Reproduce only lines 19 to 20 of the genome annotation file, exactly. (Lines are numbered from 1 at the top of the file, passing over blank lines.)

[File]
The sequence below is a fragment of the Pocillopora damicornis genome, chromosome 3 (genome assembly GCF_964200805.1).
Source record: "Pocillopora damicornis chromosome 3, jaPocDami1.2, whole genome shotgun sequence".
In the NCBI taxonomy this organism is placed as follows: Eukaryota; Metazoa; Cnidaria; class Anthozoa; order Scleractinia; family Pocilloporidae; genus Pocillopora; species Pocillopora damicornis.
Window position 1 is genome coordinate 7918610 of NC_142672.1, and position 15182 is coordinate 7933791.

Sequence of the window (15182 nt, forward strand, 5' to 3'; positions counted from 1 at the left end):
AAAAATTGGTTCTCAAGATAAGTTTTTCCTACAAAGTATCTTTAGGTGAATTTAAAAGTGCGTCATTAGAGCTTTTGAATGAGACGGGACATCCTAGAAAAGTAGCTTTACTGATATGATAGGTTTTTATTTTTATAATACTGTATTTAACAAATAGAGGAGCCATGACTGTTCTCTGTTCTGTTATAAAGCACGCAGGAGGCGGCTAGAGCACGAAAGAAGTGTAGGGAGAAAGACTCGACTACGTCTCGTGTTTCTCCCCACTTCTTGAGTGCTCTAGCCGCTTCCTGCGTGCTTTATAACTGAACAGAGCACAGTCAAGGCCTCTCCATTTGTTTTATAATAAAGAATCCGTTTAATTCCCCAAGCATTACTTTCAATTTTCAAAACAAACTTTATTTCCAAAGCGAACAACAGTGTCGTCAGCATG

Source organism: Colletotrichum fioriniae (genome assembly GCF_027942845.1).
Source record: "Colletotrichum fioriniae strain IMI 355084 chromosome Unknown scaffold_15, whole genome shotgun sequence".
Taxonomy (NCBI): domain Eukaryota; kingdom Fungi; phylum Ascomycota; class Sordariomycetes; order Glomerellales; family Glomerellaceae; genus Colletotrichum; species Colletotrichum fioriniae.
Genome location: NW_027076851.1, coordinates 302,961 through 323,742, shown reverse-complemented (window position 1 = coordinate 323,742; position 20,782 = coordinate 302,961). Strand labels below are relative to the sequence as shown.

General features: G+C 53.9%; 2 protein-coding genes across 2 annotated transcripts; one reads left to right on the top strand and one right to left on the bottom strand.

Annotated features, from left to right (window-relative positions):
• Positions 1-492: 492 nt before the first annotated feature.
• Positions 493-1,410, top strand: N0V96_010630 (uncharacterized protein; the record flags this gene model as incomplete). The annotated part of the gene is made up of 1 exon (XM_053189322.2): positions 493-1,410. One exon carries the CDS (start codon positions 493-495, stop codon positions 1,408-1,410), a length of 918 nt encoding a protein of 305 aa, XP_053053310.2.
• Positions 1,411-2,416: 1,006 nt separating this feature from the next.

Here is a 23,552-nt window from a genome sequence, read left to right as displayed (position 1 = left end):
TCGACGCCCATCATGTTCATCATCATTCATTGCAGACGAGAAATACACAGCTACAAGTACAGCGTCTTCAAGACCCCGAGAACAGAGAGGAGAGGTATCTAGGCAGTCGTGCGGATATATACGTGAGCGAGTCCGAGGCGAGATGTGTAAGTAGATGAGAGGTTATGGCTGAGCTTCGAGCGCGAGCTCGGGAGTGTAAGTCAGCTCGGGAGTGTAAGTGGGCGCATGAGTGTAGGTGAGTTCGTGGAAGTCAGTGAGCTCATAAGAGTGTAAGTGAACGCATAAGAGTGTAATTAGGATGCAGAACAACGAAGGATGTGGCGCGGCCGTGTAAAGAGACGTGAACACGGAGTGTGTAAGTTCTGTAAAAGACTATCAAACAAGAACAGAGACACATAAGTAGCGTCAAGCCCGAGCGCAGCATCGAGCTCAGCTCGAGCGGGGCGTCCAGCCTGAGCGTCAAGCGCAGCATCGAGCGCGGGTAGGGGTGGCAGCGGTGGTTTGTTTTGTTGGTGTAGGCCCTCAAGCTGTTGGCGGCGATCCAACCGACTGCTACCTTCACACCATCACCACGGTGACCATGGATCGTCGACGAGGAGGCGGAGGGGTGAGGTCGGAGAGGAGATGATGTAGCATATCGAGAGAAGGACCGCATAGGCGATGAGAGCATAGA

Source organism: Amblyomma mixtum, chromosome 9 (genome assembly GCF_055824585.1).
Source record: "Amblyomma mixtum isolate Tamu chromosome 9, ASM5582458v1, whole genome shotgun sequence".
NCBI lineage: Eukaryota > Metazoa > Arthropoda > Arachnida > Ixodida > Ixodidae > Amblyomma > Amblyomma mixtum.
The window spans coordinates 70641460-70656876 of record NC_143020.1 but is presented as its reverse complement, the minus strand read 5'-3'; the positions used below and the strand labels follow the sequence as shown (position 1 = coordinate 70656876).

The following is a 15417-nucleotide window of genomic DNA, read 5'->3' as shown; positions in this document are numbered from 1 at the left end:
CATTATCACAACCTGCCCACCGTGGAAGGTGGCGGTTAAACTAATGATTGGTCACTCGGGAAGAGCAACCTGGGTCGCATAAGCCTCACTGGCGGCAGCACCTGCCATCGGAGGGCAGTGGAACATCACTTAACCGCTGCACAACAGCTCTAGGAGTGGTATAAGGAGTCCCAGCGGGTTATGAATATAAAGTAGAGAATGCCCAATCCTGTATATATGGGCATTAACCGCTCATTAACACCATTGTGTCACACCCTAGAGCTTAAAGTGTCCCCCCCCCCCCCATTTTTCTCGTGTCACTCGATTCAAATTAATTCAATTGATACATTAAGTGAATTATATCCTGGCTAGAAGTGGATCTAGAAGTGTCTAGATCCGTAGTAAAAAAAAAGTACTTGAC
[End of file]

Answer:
Source record: "Amblyomma mixtum isolate Tamu chromosome 9, ASM5582458v1, whole genome shotgun sequence".
NCBI lineage: Eukaryota > Metazoa > Arthropoda > Arachnida > Ixodida > Ixodidae > Amblyomma > Amblyomma mixtum.